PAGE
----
The Church had also taken up with this issue and assigned St. Blaise, who on the capital assists with lifting the tails of the bears.

Late Birth

As a young man, I spent a year in Paris in 1962. Following our art teacher, I became acquainted with Gothic cathedral architecture, with which France took over the leadership role in European church construction during the 11th century.

At the time, I could not suspect what great a role medieval architecture would occupy in my life after retirement.

After settling near Cologne, the problem was right in front of me. The pivotal point was the year 1248 - the laying of the cornerstone of Cologne Cathedral's choir, which is not only by local patriots considered to have been the introduction of Gothic architecture in Germany.


2011.Köln 0104


Thus, the use of this new style was lagging behind that of France, its country of origin, by a century.
What is interesting in this context: the last major Romanesque building in Cologne, the Church of St. Kunibert, was completed in 1247.
On the other hand, work started on the Gothic choir of the Cologne Minorite Church three years before 1248.
Decades earlier other great churches, generally classified as "Gothic" were built.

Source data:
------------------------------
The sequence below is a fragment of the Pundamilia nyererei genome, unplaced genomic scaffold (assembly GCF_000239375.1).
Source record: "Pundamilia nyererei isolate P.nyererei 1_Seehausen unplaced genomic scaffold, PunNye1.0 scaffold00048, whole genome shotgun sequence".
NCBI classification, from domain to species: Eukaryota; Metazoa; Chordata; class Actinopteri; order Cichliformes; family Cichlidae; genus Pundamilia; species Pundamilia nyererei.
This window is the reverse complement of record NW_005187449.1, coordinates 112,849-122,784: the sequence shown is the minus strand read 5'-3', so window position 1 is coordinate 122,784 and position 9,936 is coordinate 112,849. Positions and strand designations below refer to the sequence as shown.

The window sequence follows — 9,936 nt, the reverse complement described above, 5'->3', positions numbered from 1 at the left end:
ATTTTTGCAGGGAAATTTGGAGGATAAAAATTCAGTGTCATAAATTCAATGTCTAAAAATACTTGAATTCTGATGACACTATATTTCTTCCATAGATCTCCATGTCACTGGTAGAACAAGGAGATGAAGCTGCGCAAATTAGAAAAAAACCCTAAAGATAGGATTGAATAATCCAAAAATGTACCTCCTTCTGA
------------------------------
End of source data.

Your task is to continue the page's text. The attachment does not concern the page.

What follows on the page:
However, Magdeburg Cathedral was not accepted as such by many purists, because of the "Romanesque choir".


Magdebg. 015 0411 Kopie


Magdeburg Cathedral (started 1209)


The Liebfrauenkirche in Trier, as a centrally planned building, was not generally accepted as "Gothic".


Trier001Liebfrauen v. O aus Dom Kreuzgg


Liebfrauenkirche Trier (started 1230)


Only the beautiful Elisabeth Church in Marburg found general approval as a Gothic building.

IMG 7062


Elisabeth Church  Marburg (started 1135)




The birth of the stairs occurred when people were no longer satisfied with one-story dwellings.

Diverse.Lippe.Oerlinghausen04 1411

Initially, a notched tree trunk had to be used to reach the upper floor. However, in the long run this solution was too primitive. Consequently, the concept of the stairs was invented, first made of wood, then of stone.